Cyber security is a growing concern for small businesses across the country. Everything from mobile devices to the refrigerator in the company breakroom can be a potential pathway to a breach.
While cyber threats continue to grow, options for hiring IT security professionals remain in crisis mode.
A severe IT security shortage exists in every sector of the industry.
Job openings can’t be filled fast enough. The Bureau of Labor Statistics estimates that there are currently more than 200,000 available cybersecurity jobs in the U.S. alone that are not filled.
Considering the job shortage and the constant drum roll of cybercrime in the news, most small businesses are awakening to their high level of risk and their difficulty in improving it. In a 2017 Verizon Data Breach Investigation Report, 61% of breaches hit smaller businesses last year, up 53% from the previous year.
According to UPS Capitol:
- Cyber attacks cost small businesses between $84,000 and $148,000
- 60% of small businesses go out of business within six months of an attack
- 90% of small businesses don’t use any data protection at all for company and customer information
Plenty of future options in a cyber security degree.
The U.S. Bureau of Labor Statistics projects cyber security jobs to increase 18 percent through 2024. One of the greatest cyber security needs is in the healthcare industry to help secure electronic records and ensure patients’ privacy.
U.S. News and World Report ranks cyber security as eighth on a list of 100 best jobs. Professionals in the industry need to have a thirst for knowledge and the ability to learn at an accelerated pace in order to stay ahead of cybercriminals. Threats can change overnight!
It’s a demanding profession and a lot like serious detective work. Most days are not glamorous, but can be hugely rewarding, such as when a company has been protected from losing finances and their reputation. The most important job applicant skills recruiters want are insights into intrusion detection, secure software development and attack mitigation. Right now, those skills are in short supply.
Solving the shortage?
Addressing the crisis requires new education models and speeding up training opportunities. Cyber security education has fallen behind in most universities and high schools. High schools need to encourage students, both boys and girls, to enter the field.
Interested students should look at university curriculums that offer hands-on, applied learning. Without it, many employers are reluctant to hire applicants—even with master’s degrees in cyber security. They should also check out the background of the faculty teaching the program. Are they currently active in the cyber security field? If yes, they will be best able to provide students the most current learning skills needed in today’s threat field.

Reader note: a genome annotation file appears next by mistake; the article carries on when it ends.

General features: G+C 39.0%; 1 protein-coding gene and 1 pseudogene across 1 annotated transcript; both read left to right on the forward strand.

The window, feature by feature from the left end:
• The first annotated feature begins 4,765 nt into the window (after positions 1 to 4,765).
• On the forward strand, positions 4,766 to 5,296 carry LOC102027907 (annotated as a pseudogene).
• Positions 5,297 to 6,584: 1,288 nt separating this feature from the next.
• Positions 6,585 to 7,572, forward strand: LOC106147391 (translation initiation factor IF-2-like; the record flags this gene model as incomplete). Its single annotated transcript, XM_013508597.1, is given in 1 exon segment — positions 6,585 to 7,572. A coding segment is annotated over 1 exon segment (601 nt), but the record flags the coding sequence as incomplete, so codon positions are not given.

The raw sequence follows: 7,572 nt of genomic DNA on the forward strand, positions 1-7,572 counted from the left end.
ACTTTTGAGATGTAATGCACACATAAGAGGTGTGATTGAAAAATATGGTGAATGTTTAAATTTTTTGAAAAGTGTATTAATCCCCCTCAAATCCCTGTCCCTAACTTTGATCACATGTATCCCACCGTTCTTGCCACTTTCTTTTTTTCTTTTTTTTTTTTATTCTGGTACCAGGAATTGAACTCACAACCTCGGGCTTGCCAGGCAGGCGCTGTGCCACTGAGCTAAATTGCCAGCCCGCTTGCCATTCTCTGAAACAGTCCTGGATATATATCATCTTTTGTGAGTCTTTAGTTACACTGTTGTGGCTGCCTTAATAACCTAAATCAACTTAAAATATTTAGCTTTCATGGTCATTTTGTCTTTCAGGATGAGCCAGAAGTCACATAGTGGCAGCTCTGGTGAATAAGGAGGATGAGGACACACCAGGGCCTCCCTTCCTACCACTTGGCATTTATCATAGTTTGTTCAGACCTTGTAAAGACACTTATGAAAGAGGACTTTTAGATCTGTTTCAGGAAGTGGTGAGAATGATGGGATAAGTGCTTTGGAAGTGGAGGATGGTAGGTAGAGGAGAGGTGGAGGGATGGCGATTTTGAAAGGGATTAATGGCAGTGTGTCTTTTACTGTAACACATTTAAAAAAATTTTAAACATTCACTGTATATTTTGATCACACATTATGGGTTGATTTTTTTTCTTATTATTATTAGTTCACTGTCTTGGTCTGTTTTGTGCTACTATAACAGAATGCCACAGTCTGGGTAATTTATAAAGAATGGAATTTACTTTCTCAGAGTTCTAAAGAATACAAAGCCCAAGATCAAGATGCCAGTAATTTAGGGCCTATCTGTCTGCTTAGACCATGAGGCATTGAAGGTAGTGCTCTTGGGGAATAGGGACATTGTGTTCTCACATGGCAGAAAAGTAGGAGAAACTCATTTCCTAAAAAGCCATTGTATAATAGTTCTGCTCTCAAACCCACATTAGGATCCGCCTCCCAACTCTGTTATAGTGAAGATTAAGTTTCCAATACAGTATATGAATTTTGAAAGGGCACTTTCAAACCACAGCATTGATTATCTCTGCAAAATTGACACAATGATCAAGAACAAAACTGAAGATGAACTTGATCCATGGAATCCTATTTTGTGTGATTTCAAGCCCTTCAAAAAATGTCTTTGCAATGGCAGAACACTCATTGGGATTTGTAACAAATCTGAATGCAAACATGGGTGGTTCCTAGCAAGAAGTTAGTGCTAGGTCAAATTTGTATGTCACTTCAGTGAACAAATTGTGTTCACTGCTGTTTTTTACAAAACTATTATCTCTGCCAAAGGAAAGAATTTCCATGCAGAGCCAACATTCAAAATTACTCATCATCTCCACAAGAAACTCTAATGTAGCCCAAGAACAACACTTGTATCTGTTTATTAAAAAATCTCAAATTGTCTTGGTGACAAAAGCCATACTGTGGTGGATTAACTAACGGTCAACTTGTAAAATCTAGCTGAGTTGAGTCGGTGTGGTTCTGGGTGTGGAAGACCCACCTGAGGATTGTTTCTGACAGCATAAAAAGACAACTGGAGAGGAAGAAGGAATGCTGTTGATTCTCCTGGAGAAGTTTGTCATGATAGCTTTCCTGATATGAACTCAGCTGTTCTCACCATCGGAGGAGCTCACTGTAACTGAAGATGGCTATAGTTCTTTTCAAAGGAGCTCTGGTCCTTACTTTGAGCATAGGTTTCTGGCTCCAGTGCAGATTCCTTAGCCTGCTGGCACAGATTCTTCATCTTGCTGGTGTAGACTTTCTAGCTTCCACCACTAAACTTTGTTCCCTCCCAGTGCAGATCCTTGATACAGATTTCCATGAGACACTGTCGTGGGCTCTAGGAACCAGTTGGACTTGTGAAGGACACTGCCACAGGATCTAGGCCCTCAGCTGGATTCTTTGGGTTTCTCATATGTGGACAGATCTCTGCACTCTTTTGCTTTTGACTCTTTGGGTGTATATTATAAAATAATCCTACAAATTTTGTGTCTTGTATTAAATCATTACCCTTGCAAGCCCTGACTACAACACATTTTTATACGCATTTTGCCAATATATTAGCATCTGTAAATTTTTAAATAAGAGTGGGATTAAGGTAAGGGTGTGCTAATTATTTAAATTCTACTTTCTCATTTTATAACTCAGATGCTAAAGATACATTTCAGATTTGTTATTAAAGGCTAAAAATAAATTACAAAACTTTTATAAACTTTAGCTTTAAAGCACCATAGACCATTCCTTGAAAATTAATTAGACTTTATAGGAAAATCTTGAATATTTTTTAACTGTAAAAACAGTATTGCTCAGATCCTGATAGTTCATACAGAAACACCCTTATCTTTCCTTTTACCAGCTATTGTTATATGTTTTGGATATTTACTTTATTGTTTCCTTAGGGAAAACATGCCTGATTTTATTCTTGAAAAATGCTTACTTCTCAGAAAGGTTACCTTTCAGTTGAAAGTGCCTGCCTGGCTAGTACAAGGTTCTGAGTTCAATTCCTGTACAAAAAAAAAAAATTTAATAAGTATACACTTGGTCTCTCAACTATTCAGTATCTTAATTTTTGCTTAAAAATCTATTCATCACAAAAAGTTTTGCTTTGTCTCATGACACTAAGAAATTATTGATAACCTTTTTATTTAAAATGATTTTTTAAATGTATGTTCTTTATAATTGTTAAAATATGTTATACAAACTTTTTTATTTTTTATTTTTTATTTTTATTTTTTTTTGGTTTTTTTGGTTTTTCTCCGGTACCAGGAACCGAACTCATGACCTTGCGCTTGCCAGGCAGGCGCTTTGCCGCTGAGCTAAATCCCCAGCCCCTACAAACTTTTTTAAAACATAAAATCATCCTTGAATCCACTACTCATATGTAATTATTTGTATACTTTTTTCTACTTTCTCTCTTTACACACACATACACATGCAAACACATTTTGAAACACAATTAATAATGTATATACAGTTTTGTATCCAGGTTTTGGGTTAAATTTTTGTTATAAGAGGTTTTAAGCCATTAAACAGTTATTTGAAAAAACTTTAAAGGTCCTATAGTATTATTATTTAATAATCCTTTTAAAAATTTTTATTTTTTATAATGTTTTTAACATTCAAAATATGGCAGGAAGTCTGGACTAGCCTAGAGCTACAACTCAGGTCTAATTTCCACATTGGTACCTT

We can all take part in cyber security.
Businesses, organizations and government bodies of all sizes can encourage careers in cyber security.
Scholarships, job shadowing and mentoring, while still young, are gaining more traction in communities.
One shining example is the, Central WI Information Technology Alliance (CWITA), an all-volunteer organization of employers focused on Information Technology workforce challenges and solutions. Their four main objectives are to:
- Grow collaborative pathways and partnerships with the K-16 education system.
- Target and strengthen development of an information technology workforce.
- Enhance the image of information technology careers.
- Position Central Wisconsin as the hub for information technology opportunities.
On a national level, the "Women’s Cyber Security Initiative”, is working to excite women about a career in the field. Individuals are reaching out too. One cyber security professional says when he sees smart curious kids who think hacking is ‘cool’, he tries to influence them to turn their enthusiasm into a more positive direction to ‘protect’ people from hackers.
A closing thought on Cyber Security month...
EO Johnson Locknet® and our entire team of cyber security professionals, is pleased to have taken part in Homeland Security’s “Cyber Security Month”. Seeing businesses and lives protected offers great job satisfaction and we’re going to continue to do our part to work with the CWITA and other initiatives to encourage students to enter this challenging industry!
Cybersecurity for small business can touch all aspects of the owner's livelihood and life. Download our FREE guide: 7 Security Leadership Questions Small Business Owners Should Be Asking About Cybersecurity and take the important steps for your security.
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